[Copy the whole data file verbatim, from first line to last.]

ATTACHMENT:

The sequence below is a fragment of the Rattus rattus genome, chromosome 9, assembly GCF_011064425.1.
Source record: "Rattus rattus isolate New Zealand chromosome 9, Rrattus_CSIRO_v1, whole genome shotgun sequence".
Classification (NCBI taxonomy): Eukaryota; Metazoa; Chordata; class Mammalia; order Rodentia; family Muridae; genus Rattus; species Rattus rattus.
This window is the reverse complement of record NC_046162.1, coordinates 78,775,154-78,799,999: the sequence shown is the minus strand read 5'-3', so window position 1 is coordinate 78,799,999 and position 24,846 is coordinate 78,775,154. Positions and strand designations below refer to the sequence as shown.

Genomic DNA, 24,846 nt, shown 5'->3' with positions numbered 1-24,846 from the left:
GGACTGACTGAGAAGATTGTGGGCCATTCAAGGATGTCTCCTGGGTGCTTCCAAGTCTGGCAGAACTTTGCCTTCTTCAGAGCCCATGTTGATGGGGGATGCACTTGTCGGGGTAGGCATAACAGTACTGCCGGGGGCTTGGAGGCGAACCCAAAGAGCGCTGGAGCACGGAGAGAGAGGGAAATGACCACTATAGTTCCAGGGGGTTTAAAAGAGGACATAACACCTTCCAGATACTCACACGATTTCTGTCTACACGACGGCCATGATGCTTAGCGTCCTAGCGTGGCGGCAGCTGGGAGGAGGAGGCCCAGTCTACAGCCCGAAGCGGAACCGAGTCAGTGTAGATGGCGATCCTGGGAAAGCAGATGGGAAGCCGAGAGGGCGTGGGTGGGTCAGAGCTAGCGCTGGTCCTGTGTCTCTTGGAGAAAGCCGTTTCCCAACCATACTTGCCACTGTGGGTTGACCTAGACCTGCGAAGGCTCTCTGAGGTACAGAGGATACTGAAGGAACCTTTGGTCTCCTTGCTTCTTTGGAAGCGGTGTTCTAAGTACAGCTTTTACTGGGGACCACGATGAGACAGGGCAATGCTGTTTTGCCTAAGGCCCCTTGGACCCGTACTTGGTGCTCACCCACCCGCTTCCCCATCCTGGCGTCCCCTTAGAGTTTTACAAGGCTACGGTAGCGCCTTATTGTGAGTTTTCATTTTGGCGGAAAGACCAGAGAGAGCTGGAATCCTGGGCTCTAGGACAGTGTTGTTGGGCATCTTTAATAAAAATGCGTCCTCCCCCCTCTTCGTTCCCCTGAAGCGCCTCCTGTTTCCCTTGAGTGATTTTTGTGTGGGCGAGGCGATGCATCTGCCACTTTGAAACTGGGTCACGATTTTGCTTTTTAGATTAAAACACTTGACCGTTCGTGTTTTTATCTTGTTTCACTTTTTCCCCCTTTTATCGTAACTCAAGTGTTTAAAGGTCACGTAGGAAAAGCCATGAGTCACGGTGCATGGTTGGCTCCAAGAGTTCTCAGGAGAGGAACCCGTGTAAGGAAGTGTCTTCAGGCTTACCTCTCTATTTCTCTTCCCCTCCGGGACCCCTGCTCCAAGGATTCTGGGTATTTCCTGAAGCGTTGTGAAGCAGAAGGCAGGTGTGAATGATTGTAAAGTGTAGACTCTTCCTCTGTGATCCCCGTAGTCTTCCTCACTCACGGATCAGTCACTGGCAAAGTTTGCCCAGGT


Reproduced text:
The sequence below is a fragment of the Rattus rattus genome, chromosome 9, assembly GCF_011064425.1.
Source record: "Rattus rattus isolate New Zealand chromosome 9, Rrattus_CSIRO_v1, whole genome shotgun sequence".
Classification (NCBI taxonomy): Eukaryota; Metazoa; Chordata; class Mammalia; order Rodentia; family Muridae; genus Rattus; species Rattus rattus.
This window is the reverse complement of record NC_046162.1, coordinates 78,775,154-78,799,999: the sequence shown is the minus strand read 5'-3', so window position 1 is coordinate 78,799,999 and position 24,846 is coordinate 78,775,154. Positions and strand designations below refer to the sequence as shown.

Genomic DNA, 24,846 nt, shown 5'->3' with positions numbered 1-24,846 from the left:
GGACTGACTGAGAAGATTGTGGGCCATTCAAGGATGTCTCCTGGGTGCTTCCAAGTCTGGCAGAACTTTGCCTTCTTCAGAGCCCATGTTGATGGGGGATGCACTTGTCGGGGTAGGCATAACAGTACTGCCGGGGGCTTGGAGGCGAACCCAAAGAGCGCTGGAGCACGGAGAGAGAGGGAAATGACCACTATAGTTCCAGGGGGTTTAAAAGAGGACATAACACCTTCCAGATACTCACACGATTTCTGTCTACACGACGGCCATGATGCTTAGCGTCCTAGCGTGGCGGCAGCTGGGAGGAGGAGGCCCAGTCTACAGCCCGAAGCGGAACCGAGTCAGTGTAGATGGCGATCCTGGGAAAGCAGATGGGAAGCCGAGAGGGCGTGGGTGGGTCAGAGCTAGCGCTGGTCCTGTGTCTCTTGGAGAAAGCCGTTTCCCAACCATACTTGCCACTGTGGGTTGACCTAGACCTGCGAAGGCTCTCTGAGGTACAGAGGATACTGAAGGAACCTTTGGTCTCCTTGCTTCTTTGGAAGCGGTGTTCTAAGTACAGCTTTTACTGGGGACCACGATGAGACAGGGCAATGCTGTTTTGCCTAAGGCCCCTTGGACCCGTACTTGGTGCTCACCCACCCGCTTCCCCATCCTGGCGTCCCCTTAGAGTTTTACAAGGCTACGGTAGCGCCTTATTGTGAGTTTTCATTTTGGCGGAAAGACCAGAGAGAGCTGGAATCCTGGGCTCTAGGACAGTGTTGTTGGGCATCTTTAATAAAAATGCGTCCTCCCCCCTCTTCGTTCCCCTGAAGCGCCTCCTGTTTCCCTTGAGTGATTTTTGTGTGGGCGAGGCGATGCATCTGCCACTTTGAAACTGGGTCACGATTTTGCTTTTTAGATTAAAACACTTGACCGTTCGTGTTTTTATCTTGTTTCACTTTTTCCCCCTTTTATCGTAACTCAAGTGTTTAAAGGTCACGTAGGAAAAGCCATGAGTCACGGTGCATGGTTGGCTCCAAGAGTTCTCAGGAGAGGAACCCGTGTAAGGAAGTGTCTTCAGGCTTACCTCTCTATTTCTCTTCCCCTCCGGGACCCCTGCTCCAAGGATTCTGGGTATTTCCTGAAGCGTTGTGAAGCAGAAGGCAGGTGTGAATGATTGTAAAGTGTAGACTCTTCCTCTGTGATCCCCGTAGTCTTCCTCACTCACGGATCAGTCACTGGCAAAGTTTGCCCAGGT